Damn, if that isn’t what we want, and that’s also part of the problem. We want change, although not too much change. But what we want even more is someone to visibly and vocally feel our outrage, our anger, our hysteria and then reassure us in the most personal manner possible that everything will be okay.

I still think the cerebral guy from Harvard could make the changes he holds dear to his heart, even without a filibuster-prObama5oof Senate. But he’s going to have to put more heart into it. He’s going to have to get tough (or appear to get tough); and he’s going to  have to develop a much more personal and persuasive message, one that can change the impression too many Americans have that he’s not paying attention to how much they’re hurting.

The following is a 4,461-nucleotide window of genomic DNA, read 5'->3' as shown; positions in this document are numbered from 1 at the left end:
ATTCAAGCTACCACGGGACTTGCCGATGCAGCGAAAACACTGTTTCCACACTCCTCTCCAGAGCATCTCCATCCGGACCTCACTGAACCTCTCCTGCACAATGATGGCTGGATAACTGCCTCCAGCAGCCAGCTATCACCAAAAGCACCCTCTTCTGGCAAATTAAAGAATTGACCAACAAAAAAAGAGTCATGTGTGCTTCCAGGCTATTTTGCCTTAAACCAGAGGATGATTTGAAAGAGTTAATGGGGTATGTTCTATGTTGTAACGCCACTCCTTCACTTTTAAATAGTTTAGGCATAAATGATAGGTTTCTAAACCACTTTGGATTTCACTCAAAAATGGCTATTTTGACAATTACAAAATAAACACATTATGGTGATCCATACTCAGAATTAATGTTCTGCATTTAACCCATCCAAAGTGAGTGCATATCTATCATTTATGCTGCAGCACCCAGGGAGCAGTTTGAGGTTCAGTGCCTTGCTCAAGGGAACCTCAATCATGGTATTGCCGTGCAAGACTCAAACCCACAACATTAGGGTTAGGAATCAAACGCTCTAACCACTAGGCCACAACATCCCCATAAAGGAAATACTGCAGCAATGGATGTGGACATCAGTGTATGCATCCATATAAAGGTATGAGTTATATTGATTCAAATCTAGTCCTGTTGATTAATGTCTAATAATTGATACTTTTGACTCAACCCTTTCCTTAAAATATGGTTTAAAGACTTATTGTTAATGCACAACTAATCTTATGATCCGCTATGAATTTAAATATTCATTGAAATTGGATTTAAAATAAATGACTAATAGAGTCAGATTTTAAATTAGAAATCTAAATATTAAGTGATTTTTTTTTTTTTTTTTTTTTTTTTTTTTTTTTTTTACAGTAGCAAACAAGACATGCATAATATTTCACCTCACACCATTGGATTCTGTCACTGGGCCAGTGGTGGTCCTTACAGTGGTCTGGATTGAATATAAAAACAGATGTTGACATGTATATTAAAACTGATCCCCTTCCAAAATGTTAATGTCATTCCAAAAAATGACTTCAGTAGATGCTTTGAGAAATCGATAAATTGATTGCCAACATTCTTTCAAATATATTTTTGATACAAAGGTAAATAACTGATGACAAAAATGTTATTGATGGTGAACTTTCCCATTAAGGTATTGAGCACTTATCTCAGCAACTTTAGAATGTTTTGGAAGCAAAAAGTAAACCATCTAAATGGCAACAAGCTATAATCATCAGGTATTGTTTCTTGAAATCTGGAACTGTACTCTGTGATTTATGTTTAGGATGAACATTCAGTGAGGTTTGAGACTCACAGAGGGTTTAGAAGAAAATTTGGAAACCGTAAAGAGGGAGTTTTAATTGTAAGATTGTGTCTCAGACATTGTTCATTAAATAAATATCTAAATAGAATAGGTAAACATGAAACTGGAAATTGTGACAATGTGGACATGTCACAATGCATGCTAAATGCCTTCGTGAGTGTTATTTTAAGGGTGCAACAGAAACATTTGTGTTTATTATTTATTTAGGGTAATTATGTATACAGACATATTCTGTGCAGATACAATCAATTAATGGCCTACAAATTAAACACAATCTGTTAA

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airplane  I just returned from a trip during which I spent at least 12 hours in six airports in three countries. Since my travels coincided with two highly publicized incidents involving airport security, I was ready to write on the subject. But when I returned and caught up on my reading, I realized the subject was already covered, or rather, blanketed. Apparently, as columnist Frank Rich noted in a New York Times op-ed piece, “There may not be a person in America without a strong opinion about what coulda, shoulda been done to prevent the underwear bomber from boarding that Christmas flight to Detroit. In the years since 9/11, we’ve all become counter-terrorists.”